## 1 Answer

Is there anything else that needs to be done at the outset?

First thing to do is to ask yourself why you want to solve this equation. Where does the equation come from? Where will solving it lead you? The choice of how to interpret "solution" depends on the above. Here are some options to choose from:

1. $y$ is a solution of $y'=f(x,y)$ if $y$ is differentiable at every point and $y'=f(x,y)$ holds at every point.

2. $y$ is a solution of $y'=f(x,y)$ if $y$ is absolutely continuous, and its derivative $y'$ (which is defined almost everywhere) satisfies $y'=f(x,y)$ at almost every point (that is, outside of a set of measure zero).

3. $y$ is a solution of $y'=f(x,y)$ is it is a distribution for which $f(x,y)$ makes sense and coincides with the distributional derivative of $y$.

For example, $y'=H(x)$ (where $H$ is the Heaviside function) has no solutions in the sense 1, but has solutions in the sense 2 or 3. If the equation is $y'=y^2+H(x)$, then 3 is not a good option because we can't square distributions in general. This leaves 2. But if we want to allow discontinuous solutions (which may be necessary when the $\delta$-function gets involved), then 2 is not an option but 3 could be. In Finding Weak Solutions to ODEs you will find other examples of solutions that are interpreted in sense 3.

In general, I think your questions stem from an excessively formal approach to ODE, from putting rigour ahead of practicality. Most of analysis is amorphous and does not naturally assume such crystalline form.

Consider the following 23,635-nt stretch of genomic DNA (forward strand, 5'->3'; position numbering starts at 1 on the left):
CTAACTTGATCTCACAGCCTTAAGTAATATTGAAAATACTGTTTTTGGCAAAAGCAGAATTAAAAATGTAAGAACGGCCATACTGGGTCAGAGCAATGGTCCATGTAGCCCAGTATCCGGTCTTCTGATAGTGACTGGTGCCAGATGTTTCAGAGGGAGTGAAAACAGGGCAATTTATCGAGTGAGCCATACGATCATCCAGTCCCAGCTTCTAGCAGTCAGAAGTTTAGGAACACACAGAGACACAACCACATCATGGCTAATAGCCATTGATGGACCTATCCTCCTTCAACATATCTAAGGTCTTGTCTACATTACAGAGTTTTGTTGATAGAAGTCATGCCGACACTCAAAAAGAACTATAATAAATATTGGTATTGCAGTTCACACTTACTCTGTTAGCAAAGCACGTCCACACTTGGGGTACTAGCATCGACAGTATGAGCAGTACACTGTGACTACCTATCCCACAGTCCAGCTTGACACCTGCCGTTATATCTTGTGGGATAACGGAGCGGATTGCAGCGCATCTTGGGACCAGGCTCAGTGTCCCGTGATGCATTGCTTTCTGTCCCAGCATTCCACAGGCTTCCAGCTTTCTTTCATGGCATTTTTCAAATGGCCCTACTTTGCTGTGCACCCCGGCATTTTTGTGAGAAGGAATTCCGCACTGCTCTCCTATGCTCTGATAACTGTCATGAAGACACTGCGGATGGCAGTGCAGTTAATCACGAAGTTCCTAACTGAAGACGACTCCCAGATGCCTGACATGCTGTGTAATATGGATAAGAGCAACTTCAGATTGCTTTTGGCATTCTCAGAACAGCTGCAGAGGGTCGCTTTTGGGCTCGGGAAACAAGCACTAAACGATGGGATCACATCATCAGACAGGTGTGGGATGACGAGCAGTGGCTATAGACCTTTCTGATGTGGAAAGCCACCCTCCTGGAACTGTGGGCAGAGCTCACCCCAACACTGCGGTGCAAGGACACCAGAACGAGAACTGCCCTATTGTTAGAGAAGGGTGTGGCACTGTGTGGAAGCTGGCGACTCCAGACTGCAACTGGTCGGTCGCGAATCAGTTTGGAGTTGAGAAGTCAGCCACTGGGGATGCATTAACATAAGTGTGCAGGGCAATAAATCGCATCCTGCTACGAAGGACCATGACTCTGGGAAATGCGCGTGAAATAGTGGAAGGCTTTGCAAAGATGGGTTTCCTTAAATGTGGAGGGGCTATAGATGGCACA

Should we immediately define a function $S$ that takes a set $X$ and returns the set of all solutions on $X$, denoted $S_X$?

No, unless you can think of a way how this can be useful. I can't.

Should we assume that we have a set $X$ (on which we're looking for solutions) that is fixed but arbitrary? If so, should we furthermore assume that X is an interval? That it's open? Does it need to be non-empty and/or have two or more elements?

Do you have any use for a solution whose domain is the empty set? Probably not.

It turns out to be convenient to look for solutions defined on some open interval containing a point of interest. One need not specify this interval in advance. The interval of existence of a solution is not easy to find (as this unanswered question demonstrates), and it may well be different for different solutions. For example, the solution of $y'=y^2$ with $y(0)>0$ has the interval of existence $(-\infty, 1/y(0))$.

Should we assume...

Assume whatever you want, if it helps you. The results you obtain will be based on those assumptions. So, the results will be conditional until and unless you can demonstrate that the assumptions indeed hold. Whether or not any particular assumption, such as differentiability, is helpful, depends on the context.

For example, you can assume that the equation has a solution that is locally represented by a power series. Based on this assumption, you may be able to obtain a power series formula for the solution. At this stage the result is conditional, because it uses an assumption the validity of which is not known. But if you prove that the power series converges and its sum indeed satisfies the equation, the assumption will be validated.